Dan: I think it’s a “do a better job” side of the table.
Everybody is going to get an advantage any way they can. It’s not “unethical” because it’s an advantage. If, a team can take your signs and use them to their advantage than you’re doing something wrong and you need to fix it.
Hide your signs better, make more difficult signs, switch up signs more often, etc…. A lot of various ways to change and improve your method of sign calling while avoiding other teams from stealing them.
Look, let us be honest: people are going to look for an advantage somewhere. Even if that means “cheating”. It’s a “it is what it is” scenario. However, if opposing teams do a better job of protecting their signals then they won’t get figured out by the opposing team.
Grow up and quit the bitching and just do whatever is necessary to fix your ineffective ability to hide your signs from the other team.
I was watching a game on Sunday with the Cubs and Giants. Kris Bryant was on second base and Giants catcher Buster Posey walked out to the mound and was eyeing Bryant as if he was stealing signs. Okay, if there is an issue with it, then have a strategy in place to mix up the signs so you are not tipping pitches. It is part of the game, deal with it and do a better job.
4) Dining at any MLB ball park is an experience in and of itself… and also tends to be expensive… expense notwithstanding…
Turner Field, however, served me a Pork Sandwich that was to die for.
Dan: I’ve been to a lot of ballparks across the country but no park beats the Brewers’ hot dogs/brats for worst dining experience. Their buns are wrapped so tight around the hot dog it doesn’t taste like a normal hot dog w/ bun. It’s just plain and blah even though the Brewers are supposed to be known for their hot dogs with Klements sausage in Milwaukee. I mean, they do have 5 racing sausages that race during the 7th inning stretch.
The best experience I’ve had was probably a tie between the Texas Rangers’ jumbo hot dog and the Cleveland Indians’ cheese fries. I do want to try the Boston Red Sox jumbo dogs. I’ve heard they’re the best in all MLB.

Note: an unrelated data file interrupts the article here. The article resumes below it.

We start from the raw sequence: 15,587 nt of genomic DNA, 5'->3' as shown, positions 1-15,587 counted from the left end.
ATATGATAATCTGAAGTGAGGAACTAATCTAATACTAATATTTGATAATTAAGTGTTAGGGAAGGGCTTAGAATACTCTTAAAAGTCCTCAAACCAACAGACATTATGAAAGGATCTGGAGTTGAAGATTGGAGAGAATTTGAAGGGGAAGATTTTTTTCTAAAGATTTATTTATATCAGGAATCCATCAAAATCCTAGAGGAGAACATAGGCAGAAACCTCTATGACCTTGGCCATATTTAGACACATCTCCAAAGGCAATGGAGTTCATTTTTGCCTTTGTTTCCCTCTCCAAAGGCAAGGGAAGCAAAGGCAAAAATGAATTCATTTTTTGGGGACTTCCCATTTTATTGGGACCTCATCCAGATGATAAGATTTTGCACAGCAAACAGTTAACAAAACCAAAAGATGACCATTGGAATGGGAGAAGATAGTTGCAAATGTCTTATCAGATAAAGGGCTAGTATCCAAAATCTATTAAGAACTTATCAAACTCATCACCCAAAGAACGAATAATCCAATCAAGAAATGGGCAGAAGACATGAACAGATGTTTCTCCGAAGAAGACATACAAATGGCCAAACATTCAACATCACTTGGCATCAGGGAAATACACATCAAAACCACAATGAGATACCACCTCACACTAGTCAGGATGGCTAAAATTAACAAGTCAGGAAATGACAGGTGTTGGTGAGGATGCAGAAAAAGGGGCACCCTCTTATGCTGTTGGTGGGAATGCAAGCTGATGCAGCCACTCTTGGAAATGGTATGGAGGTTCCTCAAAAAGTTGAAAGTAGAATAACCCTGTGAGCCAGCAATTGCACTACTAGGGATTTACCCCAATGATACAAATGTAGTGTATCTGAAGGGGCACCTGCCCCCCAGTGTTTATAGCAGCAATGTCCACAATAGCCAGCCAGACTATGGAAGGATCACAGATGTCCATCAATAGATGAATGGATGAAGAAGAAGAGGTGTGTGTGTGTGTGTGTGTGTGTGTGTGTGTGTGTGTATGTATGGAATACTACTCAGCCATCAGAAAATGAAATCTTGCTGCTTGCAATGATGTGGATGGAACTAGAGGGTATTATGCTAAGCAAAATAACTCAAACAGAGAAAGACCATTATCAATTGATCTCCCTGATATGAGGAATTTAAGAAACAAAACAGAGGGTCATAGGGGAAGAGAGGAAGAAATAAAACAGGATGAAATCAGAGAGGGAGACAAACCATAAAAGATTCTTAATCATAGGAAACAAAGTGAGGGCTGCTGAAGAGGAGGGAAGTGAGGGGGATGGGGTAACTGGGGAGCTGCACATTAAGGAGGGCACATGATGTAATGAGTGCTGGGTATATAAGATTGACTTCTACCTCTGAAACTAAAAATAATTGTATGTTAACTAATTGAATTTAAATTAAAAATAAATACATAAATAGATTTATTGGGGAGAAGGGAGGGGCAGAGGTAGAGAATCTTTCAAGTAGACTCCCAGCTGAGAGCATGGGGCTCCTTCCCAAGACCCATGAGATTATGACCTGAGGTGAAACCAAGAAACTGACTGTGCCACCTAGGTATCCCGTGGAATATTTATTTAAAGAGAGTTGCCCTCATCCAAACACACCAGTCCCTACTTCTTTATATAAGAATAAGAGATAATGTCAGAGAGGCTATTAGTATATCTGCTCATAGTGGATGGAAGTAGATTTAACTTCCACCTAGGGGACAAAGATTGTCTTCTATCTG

Why? It is pretty damn expensive.
Particularly here in New York. When I do go to a ball game, I find it’s a hell of a lot cheaper just to meet up at a bar somewhere close by, knock back a couple of beers and then go catch the game.
Having established that…
Just about a week or so ago I went to Yankee Stadium… got a hotdog, fries and a water… that makes the game offcial for me when I get at least a dog and a drink. However… that Yankee dog may have made me rethink my longstanding tradition, at least when I revisit the Stadium any way… it was over cooked, rubbery, tasteless and was placed into a stale hard bun… I couldn’t even finish it. The fries were plentiful but they were a tad on the greasy side. Not a decent dining experience at all and considering the price… a tad under a Jackson… ugh!
One of the better dining experiences was at the old Milwaukee County Stadium when I went to see the Brewers play as part of one of my own baseball stadium tours (Chicago Cubs & White Sox, Brewers and the Minnesota Twins)… I had me a bratwurst on a roll.. .and it opened my eyes to something entirly new and very tasty.
I do admit, that the next day, before I was to leave Milwaukee to drive over to Minny to see the Twins, I got me another brat on a roll at some small stand that was cheaper and exceedingly better.
And… I gotta say…while not inside the Braves ballpark but literally across the street from the ball park was a stand that served pulled pork Sanwiches and fries… one of the top five I ever ate.